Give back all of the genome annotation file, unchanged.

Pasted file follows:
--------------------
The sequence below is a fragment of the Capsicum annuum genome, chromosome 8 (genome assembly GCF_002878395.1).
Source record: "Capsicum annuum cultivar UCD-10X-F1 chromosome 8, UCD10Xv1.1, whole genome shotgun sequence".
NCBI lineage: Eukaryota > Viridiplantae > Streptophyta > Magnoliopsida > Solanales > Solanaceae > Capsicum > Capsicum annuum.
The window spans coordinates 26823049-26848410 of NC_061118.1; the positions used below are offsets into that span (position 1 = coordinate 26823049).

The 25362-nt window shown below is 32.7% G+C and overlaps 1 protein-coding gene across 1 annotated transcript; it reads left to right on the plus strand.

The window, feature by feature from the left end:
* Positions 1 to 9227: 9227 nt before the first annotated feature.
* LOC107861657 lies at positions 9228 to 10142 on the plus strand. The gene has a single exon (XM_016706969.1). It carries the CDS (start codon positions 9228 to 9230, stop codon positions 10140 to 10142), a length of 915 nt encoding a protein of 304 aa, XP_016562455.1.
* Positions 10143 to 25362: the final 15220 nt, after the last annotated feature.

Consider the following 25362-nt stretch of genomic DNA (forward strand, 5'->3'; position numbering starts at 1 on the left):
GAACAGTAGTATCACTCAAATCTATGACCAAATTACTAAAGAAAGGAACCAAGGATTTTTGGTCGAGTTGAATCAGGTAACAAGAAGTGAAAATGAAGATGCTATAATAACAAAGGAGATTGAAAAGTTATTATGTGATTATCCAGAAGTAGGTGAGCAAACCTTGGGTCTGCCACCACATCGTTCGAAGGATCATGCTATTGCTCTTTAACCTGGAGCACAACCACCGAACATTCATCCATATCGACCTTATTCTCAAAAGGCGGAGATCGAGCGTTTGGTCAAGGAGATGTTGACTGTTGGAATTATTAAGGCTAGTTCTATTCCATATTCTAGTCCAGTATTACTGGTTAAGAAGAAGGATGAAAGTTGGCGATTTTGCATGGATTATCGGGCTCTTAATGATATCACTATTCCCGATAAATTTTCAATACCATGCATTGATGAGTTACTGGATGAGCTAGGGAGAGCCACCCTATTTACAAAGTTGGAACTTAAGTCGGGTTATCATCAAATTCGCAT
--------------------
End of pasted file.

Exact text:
The sequence below is a fragment of the Capsicum annuum genome, chromosome 8 (genome assembly GCF_002878395.1).
Source record: "Capsicum annuum cultivar UCD-10X-F1 chromosome 8, UCD10Xv1.1, whole genome shotgun sequence".
NCBI lineage: Eukaryota > Viridiplantae > Streptophyta > Magnoliopsida > Solanales > Solanaceae > Capsicum > Capsicum annuum.
The window spans coordinates 26823049-26848410 of NC_061118.1; the positions used below are offsets into that span (position 1 = coordinate 26823049).

The 25362-nt window shown below is 32.7% G+C and overlaps 1 protein-coding gene across 1 annotated transcript; it reads left to right on the plus strand.

The window, feature by feature from the left end:
* Positions 1 to 9227: 9227 nt before the first annotated feature.
* LOC107861657 lies at positions 9228 to 10142 on the plus strand. The gene has a single exon (XM_016706969.1). It carries the CDS (start codon positions 9228 to 9230, stop codon positions 10140 to 10142), a length of 915 nt encoding a protein of 304 aa, XP_016562455.1.
* Positions 10143 to 25362: the final 15220 nt, after the last annotated feature.

Consider the following 25362-nt stretch of genomic DNA (forward strand, 5'->3'; position numbering starts at 1 on the left):
GAACAGTAGTATCACTCAAATCTATGACCAAATTACTAAAGAAAGGAACCAAGGATTTTTGGTCGAGTTGAATCAGGTAACAAGAAGTGAAAATGAAGATGCTATAATAACAAAGGAGATTGAAAAGTTATTATGTGATTATCCAGAAGTAGGTGAGCAAACCTTGGGTCTGCCACCACATCGTTCGAAGGATCATGCTATTGCTCTTTAACCTGGAGCACAACCACCGAACATTCATCCATATCGACCTTATTCTCAAAAGGCGGAGATCGAGCGTTTGGTCAAGGAGATGTTGACTGTTGGAATTATTAAGGCTAGTTCTATTCCATATTCTAGTCCAGTATTACTGGTTAAGAAGAAGGATGAAAGTTGGCGATTTTGCATGGATTATCGGGCTCTTAATGATATCACTATTCCCGATAAATTTTCAATACCATGCATTGATGAGTTACTGGATGAGCTAGGGAGAGCCACCCTATTTACAAAGTTGGAACTTAAGTCGGGTTATCATCAAATTCGCAT